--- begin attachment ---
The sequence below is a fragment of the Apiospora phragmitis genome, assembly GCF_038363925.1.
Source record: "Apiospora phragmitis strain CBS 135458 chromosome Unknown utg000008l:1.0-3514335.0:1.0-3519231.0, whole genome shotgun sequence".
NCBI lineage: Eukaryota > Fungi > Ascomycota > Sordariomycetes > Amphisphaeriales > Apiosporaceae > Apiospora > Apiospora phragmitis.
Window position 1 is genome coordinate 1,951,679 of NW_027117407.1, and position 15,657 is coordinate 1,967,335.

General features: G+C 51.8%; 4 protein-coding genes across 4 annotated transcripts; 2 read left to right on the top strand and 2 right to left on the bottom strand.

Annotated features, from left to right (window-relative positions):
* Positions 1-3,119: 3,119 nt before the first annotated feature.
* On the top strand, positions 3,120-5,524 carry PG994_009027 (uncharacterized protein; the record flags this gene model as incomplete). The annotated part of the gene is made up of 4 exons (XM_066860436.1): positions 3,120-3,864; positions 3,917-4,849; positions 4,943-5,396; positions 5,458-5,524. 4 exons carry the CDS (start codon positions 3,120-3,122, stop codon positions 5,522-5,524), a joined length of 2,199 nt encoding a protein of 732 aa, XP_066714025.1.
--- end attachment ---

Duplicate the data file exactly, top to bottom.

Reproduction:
The sequence below is a fragment of the Apiospora phragmitis genome, assembly GCF_038363925.1.
Source record: "Apiospora phragmitis strain CBS 135458 chromosome Unknown utg000008l:1.0-3514335.0:1.0-3519231.0, whole genome shotgun sequence".
NCBI lineage: Eukaryota > Fungi > Ascomycota > Sordariomycetes > Amphisphaeriales > Apiosporaceae > Apiospora > Apiospora phragmitis.
Window position 1 is genome coordinate 1,951,679 of NW_027117407.1, and position 15,657 is coordinate 1,967,335.

General features: G+C 51.8%; 4 protein-coding genes across 4 annotated transcripts; 2 read left to right on the top strand and 2 right to left on the bottom strand.

Annotated features, from left to right (window-relative positions):
* Positions 1-3,119: 3,119 nt before the first annotated feature.
* On the top strand, positions 3,120-5,524 carry PG994_009027 (uncharacterized protein; the record flags this gene model as incomplete). The annotated part of the gene is made up of 4 exons (XM_066860436.1): positions 3,120-3,864; positions 3,917-4,849; positions 4,943-5,396; positions 5,458-5,524. 4 exons carry the CDS (start codon positions 3,120-3,122, stop codon positions 5,522-5,524), a joined length of 2,199 nt encoding a protein of 732 aa, XP_066714025.1.